. . .
The first Pink Floyd album I ever bought was, of course, Wish You Were Here, followed by Animals & The Wall (not Dark Side of The Moon, though, cos Joe owned that, and I had some issues with it, which I’ll explain in a couple of days), but at some point, I was curious about their early days, so I picked up a compilation called Relics, a compilation that originally came out in 1971, and was only released because their nervous record company was worried that Meddle was going to take a long time to make.
Relics was a strange beast, to say the least. Despite coming out in 1971, it didn’t have any selections from either Ummagumma or Atom Heart Mother, rather it was an incomplete mismosh of Syd-era singles — and “Interstellar Overdrive,” (which is probably I bought it in the first place, to hear the legendary “Interstellar Overdrive”) — and non-Syd b-sides and album tracks from A Saucerful of Secrets and Soundtrack From The Film More.
Which makes sense, in a weird way, because A Saucerful of Secrets was made as Syd was losing it, and featured both him and his replacement — David Gilmour, which you already knew — and Soundtrack From The Film More was exactly that, but it was also the source of my favorite song from pre-Meddle Pink Floyd, totally atypical “The Nile Song.”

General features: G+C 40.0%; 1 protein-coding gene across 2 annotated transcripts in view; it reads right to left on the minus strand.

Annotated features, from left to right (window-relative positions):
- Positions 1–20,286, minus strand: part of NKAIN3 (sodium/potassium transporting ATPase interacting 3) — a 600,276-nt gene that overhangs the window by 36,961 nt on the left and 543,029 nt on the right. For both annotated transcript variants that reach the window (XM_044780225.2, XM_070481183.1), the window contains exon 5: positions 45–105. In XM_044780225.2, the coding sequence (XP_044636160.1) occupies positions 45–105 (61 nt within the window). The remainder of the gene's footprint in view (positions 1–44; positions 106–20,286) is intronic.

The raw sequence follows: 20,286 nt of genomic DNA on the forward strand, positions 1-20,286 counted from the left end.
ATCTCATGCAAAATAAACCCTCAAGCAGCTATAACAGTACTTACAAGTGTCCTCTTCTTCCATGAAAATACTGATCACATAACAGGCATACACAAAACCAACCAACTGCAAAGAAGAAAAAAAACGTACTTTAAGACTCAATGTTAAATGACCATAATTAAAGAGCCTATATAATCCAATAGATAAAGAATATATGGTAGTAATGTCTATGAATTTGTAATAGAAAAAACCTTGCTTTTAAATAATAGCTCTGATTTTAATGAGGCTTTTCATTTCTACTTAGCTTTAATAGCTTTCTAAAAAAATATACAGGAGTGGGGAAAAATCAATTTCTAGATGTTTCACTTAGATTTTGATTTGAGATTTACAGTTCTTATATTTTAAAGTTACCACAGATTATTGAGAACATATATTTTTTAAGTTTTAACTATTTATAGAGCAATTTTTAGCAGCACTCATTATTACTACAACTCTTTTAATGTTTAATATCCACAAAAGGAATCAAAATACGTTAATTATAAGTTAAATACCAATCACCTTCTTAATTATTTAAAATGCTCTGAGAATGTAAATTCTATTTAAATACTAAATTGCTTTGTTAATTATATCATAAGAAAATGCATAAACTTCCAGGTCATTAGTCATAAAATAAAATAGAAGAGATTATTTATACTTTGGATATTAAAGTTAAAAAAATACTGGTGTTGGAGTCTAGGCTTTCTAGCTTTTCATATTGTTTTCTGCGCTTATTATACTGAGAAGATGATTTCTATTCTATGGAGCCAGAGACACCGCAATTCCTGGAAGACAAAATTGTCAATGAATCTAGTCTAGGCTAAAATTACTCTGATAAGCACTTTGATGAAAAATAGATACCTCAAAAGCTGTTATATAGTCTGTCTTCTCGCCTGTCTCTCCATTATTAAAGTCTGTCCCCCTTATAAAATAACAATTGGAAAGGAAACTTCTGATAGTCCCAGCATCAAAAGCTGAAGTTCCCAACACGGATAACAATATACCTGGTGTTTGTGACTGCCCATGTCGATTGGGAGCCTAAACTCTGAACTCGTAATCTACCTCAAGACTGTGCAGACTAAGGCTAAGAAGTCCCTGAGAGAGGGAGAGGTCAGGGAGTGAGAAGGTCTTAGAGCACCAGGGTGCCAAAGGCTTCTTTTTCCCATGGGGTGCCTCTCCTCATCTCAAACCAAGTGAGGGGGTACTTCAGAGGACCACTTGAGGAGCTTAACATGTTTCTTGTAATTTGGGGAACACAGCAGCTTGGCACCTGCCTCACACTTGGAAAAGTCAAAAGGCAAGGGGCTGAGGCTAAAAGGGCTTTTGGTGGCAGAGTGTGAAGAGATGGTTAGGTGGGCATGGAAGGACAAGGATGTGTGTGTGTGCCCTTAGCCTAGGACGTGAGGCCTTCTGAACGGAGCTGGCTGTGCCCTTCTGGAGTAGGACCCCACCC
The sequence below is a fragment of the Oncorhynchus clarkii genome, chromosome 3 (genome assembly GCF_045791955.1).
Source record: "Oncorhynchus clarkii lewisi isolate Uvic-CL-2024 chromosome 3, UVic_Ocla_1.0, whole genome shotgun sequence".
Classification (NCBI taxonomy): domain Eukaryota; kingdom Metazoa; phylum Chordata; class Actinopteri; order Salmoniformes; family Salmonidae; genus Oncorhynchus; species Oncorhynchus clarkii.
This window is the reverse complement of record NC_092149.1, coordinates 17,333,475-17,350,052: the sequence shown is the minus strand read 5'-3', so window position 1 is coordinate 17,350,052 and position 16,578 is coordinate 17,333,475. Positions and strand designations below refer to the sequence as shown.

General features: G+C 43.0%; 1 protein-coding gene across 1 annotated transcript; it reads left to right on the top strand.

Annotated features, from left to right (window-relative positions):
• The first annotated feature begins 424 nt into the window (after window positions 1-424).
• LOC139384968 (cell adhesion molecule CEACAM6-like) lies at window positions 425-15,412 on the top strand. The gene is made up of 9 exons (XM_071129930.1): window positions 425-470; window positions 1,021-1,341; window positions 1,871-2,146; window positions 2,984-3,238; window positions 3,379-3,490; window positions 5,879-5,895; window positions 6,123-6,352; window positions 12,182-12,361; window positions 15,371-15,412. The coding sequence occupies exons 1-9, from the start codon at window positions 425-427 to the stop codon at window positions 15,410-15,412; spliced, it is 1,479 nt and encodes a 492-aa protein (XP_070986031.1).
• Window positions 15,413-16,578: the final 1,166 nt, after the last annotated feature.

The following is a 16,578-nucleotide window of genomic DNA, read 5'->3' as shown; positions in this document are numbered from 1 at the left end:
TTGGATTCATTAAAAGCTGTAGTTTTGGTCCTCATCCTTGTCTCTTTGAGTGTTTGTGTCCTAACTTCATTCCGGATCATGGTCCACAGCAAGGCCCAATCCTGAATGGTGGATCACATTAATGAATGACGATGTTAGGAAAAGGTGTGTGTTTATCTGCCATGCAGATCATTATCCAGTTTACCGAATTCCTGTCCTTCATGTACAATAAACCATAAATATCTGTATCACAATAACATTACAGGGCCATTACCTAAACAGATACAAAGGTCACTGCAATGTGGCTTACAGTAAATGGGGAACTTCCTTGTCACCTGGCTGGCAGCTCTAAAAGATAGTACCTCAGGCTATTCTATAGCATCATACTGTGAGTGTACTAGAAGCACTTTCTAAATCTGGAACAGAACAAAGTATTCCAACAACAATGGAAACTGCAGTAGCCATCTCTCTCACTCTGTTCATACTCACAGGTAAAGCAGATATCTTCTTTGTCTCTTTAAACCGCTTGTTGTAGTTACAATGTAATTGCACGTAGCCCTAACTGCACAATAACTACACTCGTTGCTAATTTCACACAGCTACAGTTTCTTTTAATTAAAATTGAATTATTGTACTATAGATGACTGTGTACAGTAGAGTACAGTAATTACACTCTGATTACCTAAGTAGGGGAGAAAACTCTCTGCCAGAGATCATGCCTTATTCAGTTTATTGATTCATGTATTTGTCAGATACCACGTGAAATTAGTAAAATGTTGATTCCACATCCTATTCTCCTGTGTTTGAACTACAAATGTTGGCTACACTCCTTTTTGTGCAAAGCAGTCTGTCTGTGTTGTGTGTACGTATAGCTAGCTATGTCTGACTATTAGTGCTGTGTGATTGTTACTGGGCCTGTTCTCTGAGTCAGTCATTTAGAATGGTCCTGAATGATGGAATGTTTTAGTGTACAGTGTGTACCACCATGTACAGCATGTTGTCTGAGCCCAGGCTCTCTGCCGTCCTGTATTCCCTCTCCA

Written by Roger Waters, but sung by David Gilmour, “The Nile Song” blew my mind, because it was neither psychedelic nor art rock, but rather straight-up metal. What?
Starting off with a heavy riff with the fuzz of a thousand years riding off the top of it, with Nick Mason building building building at seemingly random intervals, “The Nile Song” tips its hand with handclaps (!) and Gilmour’s utterly uncharacteristic “WHOOOOO!” at the very beginning. They’re having fun! Or at least Gilmour is, as he howls:
I was standing by the Nile
When I saw the lady smile
I would take her out for a while
For a while
Functioning both as a piss-take on metal and as metal itself, “The Nile Song” wends its way through a series of continual modulations, screams and approximately one zillion guitars, all played by David Gilmour with zest and gusto.
While Pink Floyd did just fine in their eventual incarnation as a funky prog-rock band, “The Nile Song” does offer a tantalizing glimpse of road not taken; the Spinal Tap route taken by their contemporaries Deep Purple — though Purple was both heavier and better recorded from the start.
Near the end of The Rutles, there’s a throwaway joke where Dirk McQuickly followed the break-up of The Rutles by forming a band called “The Punk Floyd.” This is what I imagine that band sounded like.
In any event, “The Nile Song” is an anomaly, an outlier, and all the more striking because of that.
“The Nile Song”
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